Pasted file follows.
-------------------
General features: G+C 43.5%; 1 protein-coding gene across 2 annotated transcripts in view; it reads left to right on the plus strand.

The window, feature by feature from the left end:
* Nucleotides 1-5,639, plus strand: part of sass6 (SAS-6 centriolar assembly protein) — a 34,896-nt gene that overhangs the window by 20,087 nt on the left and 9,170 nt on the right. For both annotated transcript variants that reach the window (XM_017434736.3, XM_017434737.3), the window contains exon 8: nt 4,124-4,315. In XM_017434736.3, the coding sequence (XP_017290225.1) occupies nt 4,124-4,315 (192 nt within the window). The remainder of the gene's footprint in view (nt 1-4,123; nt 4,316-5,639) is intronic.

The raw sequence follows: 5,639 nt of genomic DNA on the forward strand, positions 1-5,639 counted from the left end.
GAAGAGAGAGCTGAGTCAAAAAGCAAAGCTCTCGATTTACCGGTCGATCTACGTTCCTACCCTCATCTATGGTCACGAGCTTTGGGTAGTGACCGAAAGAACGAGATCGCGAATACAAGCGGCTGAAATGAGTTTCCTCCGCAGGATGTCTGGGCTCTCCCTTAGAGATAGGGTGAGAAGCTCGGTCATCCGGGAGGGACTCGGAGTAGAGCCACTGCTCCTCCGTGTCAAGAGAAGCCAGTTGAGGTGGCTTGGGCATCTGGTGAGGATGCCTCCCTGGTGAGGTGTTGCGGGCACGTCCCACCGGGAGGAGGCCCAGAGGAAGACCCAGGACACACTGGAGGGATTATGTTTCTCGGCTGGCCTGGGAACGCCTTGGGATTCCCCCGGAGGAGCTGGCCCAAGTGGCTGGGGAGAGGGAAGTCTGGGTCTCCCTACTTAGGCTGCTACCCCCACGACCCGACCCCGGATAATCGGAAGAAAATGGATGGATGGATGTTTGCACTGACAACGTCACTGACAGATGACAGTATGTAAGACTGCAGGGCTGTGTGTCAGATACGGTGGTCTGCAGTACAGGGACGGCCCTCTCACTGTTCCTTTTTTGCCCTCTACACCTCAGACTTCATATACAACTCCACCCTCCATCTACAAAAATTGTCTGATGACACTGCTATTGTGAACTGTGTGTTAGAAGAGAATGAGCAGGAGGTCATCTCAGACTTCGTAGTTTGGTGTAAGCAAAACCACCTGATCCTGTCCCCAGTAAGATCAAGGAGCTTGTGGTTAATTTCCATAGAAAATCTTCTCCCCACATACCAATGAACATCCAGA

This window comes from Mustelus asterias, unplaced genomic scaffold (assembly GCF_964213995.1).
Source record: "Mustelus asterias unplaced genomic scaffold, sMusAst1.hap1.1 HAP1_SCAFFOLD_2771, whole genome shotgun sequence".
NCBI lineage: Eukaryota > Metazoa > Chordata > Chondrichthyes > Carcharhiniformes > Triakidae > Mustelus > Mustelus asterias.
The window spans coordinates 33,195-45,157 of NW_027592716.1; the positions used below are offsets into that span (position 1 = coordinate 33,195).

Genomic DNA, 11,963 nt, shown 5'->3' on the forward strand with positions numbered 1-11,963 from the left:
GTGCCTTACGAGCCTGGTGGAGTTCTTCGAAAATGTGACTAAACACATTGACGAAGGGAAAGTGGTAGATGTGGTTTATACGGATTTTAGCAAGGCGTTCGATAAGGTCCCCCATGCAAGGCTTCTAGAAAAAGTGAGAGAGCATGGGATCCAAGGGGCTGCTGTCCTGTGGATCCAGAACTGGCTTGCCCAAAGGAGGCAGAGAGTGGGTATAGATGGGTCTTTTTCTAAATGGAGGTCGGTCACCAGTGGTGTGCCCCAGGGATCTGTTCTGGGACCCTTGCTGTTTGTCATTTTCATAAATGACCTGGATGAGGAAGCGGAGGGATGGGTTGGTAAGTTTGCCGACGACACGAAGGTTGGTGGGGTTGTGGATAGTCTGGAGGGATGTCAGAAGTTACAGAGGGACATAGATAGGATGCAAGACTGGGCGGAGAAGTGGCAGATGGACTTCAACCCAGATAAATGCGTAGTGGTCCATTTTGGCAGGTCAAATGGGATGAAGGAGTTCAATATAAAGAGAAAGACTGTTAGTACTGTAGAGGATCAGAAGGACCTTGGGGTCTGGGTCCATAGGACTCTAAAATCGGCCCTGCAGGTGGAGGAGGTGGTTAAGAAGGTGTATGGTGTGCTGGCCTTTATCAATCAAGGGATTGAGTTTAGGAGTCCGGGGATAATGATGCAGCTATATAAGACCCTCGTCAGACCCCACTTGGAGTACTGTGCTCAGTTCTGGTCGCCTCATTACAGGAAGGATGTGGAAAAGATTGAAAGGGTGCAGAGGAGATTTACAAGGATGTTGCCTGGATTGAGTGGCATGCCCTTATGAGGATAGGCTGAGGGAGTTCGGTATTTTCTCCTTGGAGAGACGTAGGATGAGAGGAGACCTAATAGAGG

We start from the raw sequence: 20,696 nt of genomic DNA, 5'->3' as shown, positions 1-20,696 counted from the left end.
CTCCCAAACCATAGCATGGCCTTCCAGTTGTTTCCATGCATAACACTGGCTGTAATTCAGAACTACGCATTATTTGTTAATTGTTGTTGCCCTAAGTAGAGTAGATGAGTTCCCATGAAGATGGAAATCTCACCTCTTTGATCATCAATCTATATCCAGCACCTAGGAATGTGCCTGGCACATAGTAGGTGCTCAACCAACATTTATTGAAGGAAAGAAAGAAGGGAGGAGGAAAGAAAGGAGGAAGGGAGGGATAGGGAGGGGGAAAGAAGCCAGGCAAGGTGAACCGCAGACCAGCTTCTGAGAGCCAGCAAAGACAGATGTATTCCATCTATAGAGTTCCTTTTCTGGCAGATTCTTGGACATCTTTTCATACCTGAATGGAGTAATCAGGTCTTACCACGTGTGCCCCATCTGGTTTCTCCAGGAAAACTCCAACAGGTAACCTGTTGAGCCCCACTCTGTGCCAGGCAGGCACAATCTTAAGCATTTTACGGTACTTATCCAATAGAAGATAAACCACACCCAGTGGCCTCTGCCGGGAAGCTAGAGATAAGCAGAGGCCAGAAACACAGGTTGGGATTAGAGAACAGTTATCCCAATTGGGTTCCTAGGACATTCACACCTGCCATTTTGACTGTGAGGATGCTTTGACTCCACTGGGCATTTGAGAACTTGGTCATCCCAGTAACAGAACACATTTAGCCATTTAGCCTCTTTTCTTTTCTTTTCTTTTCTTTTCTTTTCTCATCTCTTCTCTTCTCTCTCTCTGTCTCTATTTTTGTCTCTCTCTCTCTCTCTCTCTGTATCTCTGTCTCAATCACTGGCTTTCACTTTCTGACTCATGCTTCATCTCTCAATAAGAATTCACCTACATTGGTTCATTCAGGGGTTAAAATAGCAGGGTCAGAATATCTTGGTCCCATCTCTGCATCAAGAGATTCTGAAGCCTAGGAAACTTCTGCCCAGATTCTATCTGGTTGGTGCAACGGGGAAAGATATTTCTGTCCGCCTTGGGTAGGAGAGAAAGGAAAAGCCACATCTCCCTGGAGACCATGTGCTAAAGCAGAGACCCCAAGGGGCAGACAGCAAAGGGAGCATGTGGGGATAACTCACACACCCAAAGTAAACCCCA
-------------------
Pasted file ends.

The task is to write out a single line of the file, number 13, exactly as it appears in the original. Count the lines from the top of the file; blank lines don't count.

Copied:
CTCCCAAACCATAGCATGGCCTTCCAGTTGTTTCCATGCATAACACTGGCTGTAATTCAGAACTACGCATTATTTGTTAATTGTTGTTGCCCTAAGTAGAGTAGATGAGTTCCCATGAAGATGGAAATCTCACCTCTTTGATCATCAATCTATATCCAGCACCTAGGAATGTGCCTGGCACATAGTAGGTGCTCAACCAACATTTATTGAAGGAAAGAAAGAAGGGAGGAGGAAAGAAAGGAGGAAGGGAGGGATAGGGAGGGGGAAAGAAGCCAGGCAAGGTGAACCGCAGACCAGCTTCTGAGAGCCAGCAAAGACAGATGTATTCCATCTATAGAGTTCCTTTTCTGGCAGATTCTTGGACATCTTTTCATACCTGAATGGAGTAATCAGGTCTTACCACGTGTGCCCCATCTGGTTTCTCCAGGAAAACTCCAACAGGTAACCTGTTGAGCCCCACTCTGTGCCAGGCAGGCACAATCTTAAGCATTTTACGGTACTTATCCAATAGAAGATAAACCACACCCAGTGGCCTCTGCCGGGAAGCTAGAGATAAGCAGAGGCCAGAAACACAGGTTGGGATTAGAGAACAGTTATCCCAATTGGGTTCCTAGGACATTCACACCTGCCATTTTGACTGTGAGGATGCTTTGACTCCACTGGGCATTTGAGAACTTGGTCATCCCAGTAACAGAACACATTTAGCCATTTAGCCTCTTTTCTTTTCTTTTCTTTTCTTTTCTTTTCTCATCTCTTCTCTTCTCTCTCTCTGTCTCTATTTTTGTCTCTCTCTCTCTCTCTCTCTGTATCTCTGTCTCAATCACTGGCTTTCACTTTCTGACTCATGCTTCATCTCTCAATAAGAATTCACCTACATTGGTTCATTCAGGGGTTAAAATAGCAGGGTCAGAATATCTTGGTCCCATCTCTGCATCAAGAGATTCTGAAGCCTAGGAAACTTCTGCCCAGATTCTATCTGGTTGGTGCAACGGGGAAAGATATTTCTGTCCGCCTTGGGTAGGAGAGAAAGGAAAAGCCACATCTCCCTGGAGACCATGTGCTAAAGCAGAGACCCCAAGGGGCAGACAGCAAAGGGAGCATGTGGGGATAACTCACACACCCAAAGTAAACCCCA